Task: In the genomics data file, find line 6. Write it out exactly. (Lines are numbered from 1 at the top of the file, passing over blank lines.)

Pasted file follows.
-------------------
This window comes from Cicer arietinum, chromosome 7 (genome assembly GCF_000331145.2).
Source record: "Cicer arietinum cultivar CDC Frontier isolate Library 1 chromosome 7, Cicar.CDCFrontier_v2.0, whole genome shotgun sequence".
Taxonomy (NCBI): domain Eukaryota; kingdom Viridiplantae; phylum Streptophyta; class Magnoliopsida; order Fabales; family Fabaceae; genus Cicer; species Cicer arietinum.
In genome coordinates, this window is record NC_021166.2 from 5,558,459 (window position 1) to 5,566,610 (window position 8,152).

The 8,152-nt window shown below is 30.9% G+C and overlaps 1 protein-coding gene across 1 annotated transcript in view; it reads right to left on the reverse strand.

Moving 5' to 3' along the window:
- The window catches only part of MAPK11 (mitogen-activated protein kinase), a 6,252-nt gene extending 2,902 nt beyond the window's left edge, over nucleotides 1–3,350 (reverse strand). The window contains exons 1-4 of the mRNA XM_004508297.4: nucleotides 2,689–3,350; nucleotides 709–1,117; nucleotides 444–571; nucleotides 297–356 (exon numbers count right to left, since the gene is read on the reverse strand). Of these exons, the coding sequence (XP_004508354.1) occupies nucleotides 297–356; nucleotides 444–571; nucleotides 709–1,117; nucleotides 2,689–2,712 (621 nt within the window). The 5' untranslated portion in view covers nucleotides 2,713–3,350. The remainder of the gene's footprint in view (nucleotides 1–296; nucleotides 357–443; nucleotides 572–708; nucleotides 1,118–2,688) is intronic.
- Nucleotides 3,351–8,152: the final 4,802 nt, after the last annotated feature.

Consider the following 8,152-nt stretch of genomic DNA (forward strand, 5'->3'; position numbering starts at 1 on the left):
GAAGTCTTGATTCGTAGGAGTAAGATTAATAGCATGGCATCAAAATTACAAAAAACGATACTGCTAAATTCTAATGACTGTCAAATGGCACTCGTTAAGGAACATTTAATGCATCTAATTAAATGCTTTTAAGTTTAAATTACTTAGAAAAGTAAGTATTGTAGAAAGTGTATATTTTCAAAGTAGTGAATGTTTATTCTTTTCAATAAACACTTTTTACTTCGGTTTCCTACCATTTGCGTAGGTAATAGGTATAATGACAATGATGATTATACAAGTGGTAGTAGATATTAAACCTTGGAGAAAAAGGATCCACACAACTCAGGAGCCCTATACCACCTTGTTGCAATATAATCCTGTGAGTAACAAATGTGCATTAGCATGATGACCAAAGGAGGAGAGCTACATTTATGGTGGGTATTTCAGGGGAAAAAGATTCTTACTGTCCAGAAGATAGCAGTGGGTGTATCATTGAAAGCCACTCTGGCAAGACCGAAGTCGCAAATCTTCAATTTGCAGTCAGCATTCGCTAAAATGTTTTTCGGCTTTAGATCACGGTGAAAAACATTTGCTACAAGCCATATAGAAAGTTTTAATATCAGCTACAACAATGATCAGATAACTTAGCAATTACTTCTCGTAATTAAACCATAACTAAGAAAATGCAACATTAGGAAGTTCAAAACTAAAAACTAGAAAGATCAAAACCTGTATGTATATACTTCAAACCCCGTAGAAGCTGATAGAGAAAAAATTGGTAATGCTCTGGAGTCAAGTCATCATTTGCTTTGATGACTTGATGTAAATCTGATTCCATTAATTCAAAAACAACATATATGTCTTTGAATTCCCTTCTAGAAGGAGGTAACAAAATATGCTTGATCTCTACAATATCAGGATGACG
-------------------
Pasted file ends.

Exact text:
Moving 5' to 3' along the window: